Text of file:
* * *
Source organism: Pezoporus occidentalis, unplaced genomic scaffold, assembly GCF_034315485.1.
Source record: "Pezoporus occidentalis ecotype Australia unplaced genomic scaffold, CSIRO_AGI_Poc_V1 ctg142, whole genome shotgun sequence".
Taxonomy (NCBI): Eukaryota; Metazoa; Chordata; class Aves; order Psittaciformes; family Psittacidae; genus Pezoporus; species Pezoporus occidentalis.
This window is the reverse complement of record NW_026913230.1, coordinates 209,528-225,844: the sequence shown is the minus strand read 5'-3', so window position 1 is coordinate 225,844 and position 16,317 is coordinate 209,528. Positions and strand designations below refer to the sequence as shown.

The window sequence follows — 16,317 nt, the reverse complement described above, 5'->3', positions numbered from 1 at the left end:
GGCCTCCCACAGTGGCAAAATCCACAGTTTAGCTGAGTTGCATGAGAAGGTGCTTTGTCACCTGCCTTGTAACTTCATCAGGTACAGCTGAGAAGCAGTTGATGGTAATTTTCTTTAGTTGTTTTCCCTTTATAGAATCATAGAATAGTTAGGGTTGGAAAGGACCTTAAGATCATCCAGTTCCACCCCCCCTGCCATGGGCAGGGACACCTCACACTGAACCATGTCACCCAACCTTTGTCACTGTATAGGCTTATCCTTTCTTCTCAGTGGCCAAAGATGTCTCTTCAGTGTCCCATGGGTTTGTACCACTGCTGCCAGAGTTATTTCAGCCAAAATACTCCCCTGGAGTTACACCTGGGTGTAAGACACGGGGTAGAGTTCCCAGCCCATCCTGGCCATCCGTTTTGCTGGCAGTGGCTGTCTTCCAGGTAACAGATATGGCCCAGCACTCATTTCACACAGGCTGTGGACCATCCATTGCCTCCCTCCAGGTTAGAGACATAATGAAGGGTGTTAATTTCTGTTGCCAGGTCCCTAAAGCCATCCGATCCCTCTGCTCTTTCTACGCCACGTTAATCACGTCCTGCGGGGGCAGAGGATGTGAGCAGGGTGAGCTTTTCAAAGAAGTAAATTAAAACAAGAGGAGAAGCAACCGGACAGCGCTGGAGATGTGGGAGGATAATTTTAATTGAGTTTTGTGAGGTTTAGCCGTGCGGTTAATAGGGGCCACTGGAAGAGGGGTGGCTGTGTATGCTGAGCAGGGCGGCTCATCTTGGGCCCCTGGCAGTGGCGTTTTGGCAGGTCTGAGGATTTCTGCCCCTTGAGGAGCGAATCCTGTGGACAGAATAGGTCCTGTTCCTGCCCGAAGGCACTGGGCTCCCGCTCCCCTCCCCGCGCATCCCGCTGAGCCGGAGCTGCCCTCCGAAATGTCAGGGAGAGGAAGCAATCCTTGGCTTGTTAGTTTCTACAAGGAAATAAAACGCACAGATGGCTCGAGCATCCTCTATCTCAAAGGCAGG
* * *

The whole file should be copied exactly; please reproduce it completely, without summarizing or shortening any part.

Source organism: Pezoporus occidentalis, unplaced genomic scaffold, assembly GCF_034315485.1.
Source record: "Pezoporus occidentalis ecotype Australia unplaced genomic scaffold, CSIRO_AGI_Poc_V1 ctg142, whole genome shotgun sequence".
Taxonomy (NCBI): Eukaryota; Metazoa; Chordata; class Aves; order Psittaciformes; family Psittacidae; genus Pezoporus; species Pezoporus occidentalis.
This window is the reverse complement of record NW_026913230.1, coordinates 209,528-225,844: the sequence shown is the minus strand read 5'-3', so window position 1 is coordinate 225,844 and position 16,317 is coordinate 209,528. Positions and strand designations below refer to the sequence as shown.

The window sequence follows — 16,317 nt, the reverse complement described above, 5'->3', positions numbered from 1 at the left end:
GGCCTCCCACAGTGGCAAAATCCACAGTTTAGCTGAGTTGCATGAGAAGGTGCTTTGTCACCTGCCTTGTAACTTCATCAGGTACAGCTGAGAAGCAGTTGATGGTAATTTTCTTTAGTTGTTTTCCCTTTATAGAATCATAGAATAGTTAGGGTTGGAAAGGACCTTAAGATCATCCAGTTCCACCCCCCCTGCCATGGGCAGGGACACCTCACACTGAACCATGTCACCCAACCTTTGTCACTGTATAGGCTTATCCTTTCTTCTCAGTGGCCAAAGATGTCTCTTCAGTGTCCCATGGGTTTGTACCACTGCTGCCAGAGTTATTTCAGCCAAAATACTCCCCTGGAGTTACACCTGGGTGTAAGACACGGGGTAGAGTTCCCAGCCCATCCTGGCCATCCGTTTTGCTGGCAGTGGCTGTCTTCCAGGTAACAGATATGGCCCAGCACTCATTTCACACAGGCTGTGGACCATCCATTGCCTCCCTCCAGGTTAGAGACATAATGAAGGGTGTTAATTTCTGTTGCCAGGTCCCTAAAGCCATCCGATCCCTCTGCTCTTTCTACGCCACGTTAATCACGTCCTGCGGGGGCAGAGGATGTGAGCAGGGTGAGCTTTTCAAAGAAGTAAATTAAAACAAGAGGAGAAGCAACCGGACAGCGCTGGAGATGTGGGAGGATAATTTTAATTGAGTTTTGTGAGGTTTAGCCGTGCGGTTAATAGGGGCCACTGGAAGAGGGGTGGCTGTGTATGCTGAGCAGGGCGGCTCATCTTGGGCCCCTGGCAGTGGCGTTTTGGCAGGTCTGAGGATTTCTGCCCCTTGAGGAGCGAATCCTGTGGACAGAATAGGTCCTGTTCCTGCCCGAAGGCACTGGGCTCCCGCTCCCCTCCCCGCGCATCCCGCTGAGCCGGAGCTGCCCTCCGAAATGTCAGGGAGAGGAAGCAATCCTTGGCTTGTTAGTTTCTACAAGGAAATAAAACGCACAGATGGCTCGAGCATCCTCTATCTCAAAGGCAGG